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Insiders admit that fewer than 10 percent of all of the people who step on a WiFi-equipped plane are logging on to the Internet.

And most passengers who do log on are doing so free of charge, thanks to an endless series of no-cost trials, sponsored promotions, at-the-gate coupons, and other gimmicks. 

For those few willing to pay, Aircell, which controls GoGo pricing, has cut tariffs furiously and repeatedly since the service went live last year. Aircell’s first price sheet asked passengers to pay $12.95 a session on American Airlines, which only offered GoGo on flights longer than three hours. As the service began appearing on shorter flights, there was a lower price point ($9.95). Then came a $7.95-a-flight option for passengers using GoGo with BlackBerries, iPhones, or other WiFi-enabled mobile devices. A $5.95 price was introduced for the shortest (less than 90 minutes) flights. Then came a daily pass ($12.95) and a monthly pass (30 days of unlimited usage for $49.95, now reduced to just $24.95). via Portfolio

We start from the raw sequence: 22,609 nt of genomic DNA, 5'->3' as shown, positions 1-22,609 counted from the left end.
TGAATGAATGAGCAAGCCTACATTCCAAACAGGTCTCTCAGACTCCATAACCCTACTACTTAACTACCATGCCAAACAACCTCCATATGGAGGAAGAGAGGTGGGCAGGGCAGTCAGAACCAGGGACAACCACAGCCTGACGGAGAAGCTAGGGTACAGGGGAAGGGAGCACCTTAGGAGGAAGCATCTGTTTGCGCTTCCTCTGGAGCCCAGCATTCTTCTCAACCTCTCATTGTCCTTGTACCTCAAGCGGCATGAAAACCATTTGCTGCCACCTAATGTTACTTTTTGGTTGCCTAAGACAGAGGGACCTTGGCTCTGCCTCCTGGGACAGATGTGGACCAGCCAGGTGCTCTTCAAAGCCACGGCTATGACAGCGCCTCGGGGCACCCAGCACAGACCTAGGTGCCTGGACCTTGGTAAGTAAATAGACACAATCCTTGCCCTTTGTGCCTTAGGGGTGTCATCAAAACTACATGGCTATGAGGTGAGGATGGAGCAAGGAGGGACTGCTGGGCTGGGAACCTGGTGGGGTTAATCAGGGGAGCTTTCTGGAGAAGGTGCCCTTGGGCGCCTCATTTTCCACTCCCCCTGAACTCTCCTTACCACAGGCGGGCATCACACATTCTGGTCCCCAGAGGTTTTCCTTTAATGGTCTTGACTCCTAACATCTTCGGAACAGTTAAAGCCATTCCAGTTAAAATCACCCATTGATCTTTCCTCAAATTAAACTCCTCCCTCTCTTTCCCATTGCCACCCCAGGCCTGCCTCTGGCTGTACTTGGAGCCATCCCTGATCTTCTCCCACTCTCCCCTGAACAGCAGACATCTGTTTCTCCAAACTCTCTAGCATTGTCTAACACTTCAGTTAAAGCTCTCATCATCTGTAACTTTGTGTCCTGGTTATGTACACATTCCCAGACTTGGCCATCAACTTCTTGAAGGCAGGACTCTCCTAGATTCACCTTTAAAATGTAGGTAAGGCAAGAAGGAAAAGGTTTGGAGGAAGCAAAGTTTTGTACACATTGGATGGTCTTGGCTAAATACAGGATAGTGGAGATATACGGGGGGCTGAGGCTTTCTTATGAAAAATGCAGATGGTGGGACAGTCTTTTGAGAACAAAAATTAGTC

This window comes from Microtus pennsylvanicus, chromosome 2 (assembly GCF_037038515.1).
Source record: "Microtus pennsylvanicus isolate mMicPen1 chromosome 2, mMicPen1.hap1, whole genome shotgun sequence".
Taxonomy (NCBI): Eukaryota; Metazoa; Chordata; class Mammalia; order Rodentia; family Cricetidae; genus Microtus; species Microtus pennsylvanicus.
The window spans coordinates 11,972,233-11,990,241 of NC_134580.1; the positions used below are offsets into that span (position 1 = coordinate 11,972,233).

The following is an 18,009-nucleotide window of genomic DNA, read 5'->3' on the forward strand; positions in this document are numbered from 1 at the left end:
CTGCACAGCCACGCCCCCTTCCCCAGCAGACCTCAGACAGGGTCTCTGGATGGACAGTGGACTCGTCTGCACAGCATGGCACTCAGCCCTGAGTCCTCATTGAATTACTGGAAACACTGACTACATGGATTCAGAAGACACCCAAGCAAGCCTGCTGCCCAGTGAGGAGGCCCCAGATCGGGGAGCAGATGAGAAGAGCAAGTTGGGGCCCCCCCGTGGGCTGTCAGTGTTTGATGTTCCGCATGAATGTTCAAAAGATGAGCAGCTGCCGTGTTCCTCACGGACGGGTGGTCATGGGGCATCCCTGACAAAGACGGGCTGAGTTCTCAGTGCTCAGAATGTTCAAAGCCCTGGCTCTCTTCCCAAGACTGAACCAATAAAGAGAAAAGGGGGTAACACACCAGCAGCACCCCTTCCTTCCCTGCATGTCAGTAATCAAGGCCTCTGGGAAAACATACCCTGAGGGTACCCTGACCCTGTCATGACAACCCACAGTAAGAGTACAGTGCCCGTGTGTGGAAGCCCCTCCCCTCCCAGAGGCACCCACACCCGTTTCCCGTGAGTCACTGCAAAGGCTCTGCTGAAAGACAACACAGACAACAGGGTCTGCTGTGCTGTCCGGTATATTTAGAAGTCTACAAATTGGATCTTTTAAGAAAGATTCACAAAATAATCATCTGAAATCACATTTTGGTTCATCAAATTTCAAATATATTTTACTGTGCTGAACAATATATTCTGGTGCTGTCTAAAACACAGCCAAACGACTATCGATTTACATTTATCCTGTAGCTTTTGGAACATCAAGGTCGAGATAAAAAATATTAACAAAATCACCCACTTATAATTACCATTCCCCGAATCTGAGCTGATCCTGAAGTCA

So is it a luxury that most passengers are unwilling to pay for?

Or are most passengers unwilling to pay a full month’s internet fee for just a few hours during a period of time when communication isn’t all that important.

I suspect that moving toward a prepaid minute model, like the cell phone industry, would drive more usage by lowering the initial cost barrier without changing users’ expectations that the service will be free. The US auto industry shows us that if you provide too many incentives over too long of a period, you destroy margins.

Buy your first 120 minutes for $3 and then when you’re in the middle of a movie or streaming music and loving your experience in the plane, keep buying a little bit more at a time. Just like casual games.

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